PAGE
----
NEW YORK (Oct. 2)
Israeli Foreign Minister David Levy expressed frustration Wednesday at the way the Bush administration’s disagreement with Israel over its request for U.S. loan guarantees has been framed as an estrangement between the two governments.
Levy, speaking here to members of the Conference of Presidents of Major American Jewish Organizations, said that the request for guarantees covering $10 billion in loans “should not be posed as a kind of provocation against the president of the United States.”
“We haven’t sinned against anybody” with our request, Levy said. “These are but guarantees. We should repeat it over and over again.
“This is not a present. These are funds we’re going to pay back. Why did they have to put it in such a manner? Only God knows the answer,” he said emotionally.
“We don’t want to go head to head with friends like the United States,” he added.
The foreign minister was alternately angry and conciliatory, first protesting that President Bush is making new demands of Israel, in advance of the proposed peace conference, and then urging that tensions between the Bush and Shamir administrations “be played down.”
“We hope that this wave will somehow pass. We must act together in order that relations between the two countries not be undermined,” Levy said.
“We ought not to create a situation where Israel is enfeebled” by preconditions, he said. “This would drive peace away. Israel and the United States, standing together, are a guarantee for Israel’s strength and peace.”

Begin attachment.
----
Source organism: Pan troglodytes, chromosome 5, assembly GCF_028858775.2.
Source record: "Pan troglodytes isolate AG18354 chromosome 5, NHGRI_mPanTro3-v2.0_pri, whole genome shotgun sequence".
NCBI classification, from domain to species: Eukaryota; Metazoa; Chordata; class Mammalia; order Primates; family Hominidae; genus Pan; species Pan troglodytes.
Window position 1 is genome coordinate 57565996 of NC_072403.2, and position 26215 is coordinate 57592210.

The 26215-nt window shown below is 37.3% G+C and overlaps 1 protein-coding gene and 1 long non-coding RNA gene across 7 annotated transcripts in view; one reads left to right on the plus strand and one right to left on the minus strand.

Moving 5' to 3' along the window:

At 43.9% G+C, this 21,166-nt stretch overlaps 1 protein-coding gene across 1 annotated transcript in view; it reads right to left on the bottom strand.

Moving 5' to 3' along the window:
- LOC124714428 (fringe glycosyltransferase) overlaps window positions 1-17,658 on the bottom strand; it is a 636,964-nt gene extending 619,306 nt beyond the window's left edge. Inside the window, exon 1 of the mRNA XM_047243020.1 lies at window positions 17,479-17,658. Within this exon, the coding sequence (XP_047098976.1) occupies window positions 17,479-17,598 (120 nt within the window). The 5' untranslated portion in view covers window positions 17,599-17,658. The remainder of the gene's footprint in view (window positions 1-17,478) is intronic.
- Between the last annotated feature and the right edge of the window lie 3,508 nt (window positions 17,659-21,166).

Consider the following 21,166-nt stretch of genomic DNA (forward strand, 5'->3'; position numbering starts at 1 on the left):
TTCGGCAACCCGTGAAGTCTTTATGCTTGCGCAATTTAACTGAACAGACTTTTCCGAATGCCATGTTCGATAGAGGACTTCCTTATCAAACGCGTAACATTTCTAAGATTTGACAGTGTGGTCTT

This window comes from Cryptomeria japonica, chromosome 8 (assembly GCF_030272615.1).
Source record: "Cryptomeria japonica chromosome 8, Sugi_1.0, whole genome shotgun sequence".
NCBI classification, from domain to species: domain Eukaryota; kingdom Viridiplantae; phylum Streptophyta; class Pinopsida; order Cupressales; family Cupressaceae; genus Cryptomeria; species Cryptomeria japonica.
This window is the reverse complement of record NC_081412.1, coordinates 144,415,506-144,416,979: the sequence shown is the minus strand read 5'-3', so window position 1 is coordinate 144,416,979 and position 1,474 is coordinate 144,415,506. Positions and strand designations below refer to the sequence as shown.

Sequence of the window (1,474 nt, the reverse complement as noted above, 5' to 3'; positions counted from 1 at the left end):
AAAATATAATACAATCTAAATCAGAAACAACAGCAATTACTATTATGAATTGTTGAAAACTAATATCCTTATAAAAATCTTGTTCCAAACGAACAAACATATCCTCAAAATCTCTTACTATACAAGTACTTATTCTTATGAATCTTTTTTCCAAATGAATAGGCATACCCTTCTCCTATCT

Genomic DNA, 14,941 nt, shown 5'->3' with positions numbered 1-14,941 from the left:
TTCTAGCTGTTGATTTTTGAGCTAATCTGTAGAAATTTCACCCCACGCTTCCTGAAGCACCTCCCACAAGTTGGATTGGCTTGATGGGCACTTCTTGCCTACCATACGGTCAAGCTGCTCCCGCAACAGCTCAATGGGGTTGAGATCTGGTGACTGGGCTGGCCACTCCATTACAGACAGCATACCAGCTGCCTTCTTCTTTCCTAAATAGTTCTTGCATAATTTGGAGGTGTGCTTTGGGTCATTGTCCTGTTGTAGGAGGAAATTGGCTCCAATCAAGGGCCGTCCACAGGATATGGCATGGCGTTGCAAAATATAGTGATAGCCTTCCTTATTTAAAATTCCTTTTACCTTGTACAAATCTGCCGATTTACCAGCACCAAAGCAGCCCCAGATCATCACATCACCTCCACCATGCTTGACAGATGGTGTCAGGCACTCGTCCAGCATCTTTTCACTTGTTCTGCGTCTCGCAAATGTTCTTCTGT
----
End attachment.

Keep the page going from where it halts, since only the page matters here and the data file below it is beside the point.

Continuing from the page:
‘WHO DO WE HURT, REALLY?’
The foreign minister expressed bewilderment that Bush had reportedly changed his mind about backing the loan guarantees because of Jewish settlement in the administered territories, when the Likud government’s position promoting such efforts is nothing new.
“This is not really a provocative step when we are doing these things,” he maintained. The Shamir government “is very well defined. We know its identity, we know its platform. Is it suddenly something new that turned out?”
Levy also said that U.S. Secretary of State James Baker had agreed that during peace negotiations, Israel could define U.N. Security Council Resolution 242 “the way it feels fit.”
The U.N. resolution calls on Israel to return territory seized in the 1967 Six-Day War, in exchange for Arab recognition of Israel’s right to exist.
“Everyone has the right to interpret this in his own way,” Levy added firmly.
If, as the American administration insists and the Israeli administration demands, there are no prior conditions to a peace conference, why should settlements in the territories be viewed as a provocation? Levy queried.
“Mr. Baker told me that the Arab states have claimed it is up to Israel to stop the settlements before the convening of the conference. He has told me he has rejected it,” the foreign minister said.
“If this is being said by the secretary of state, who do we hurt, really?”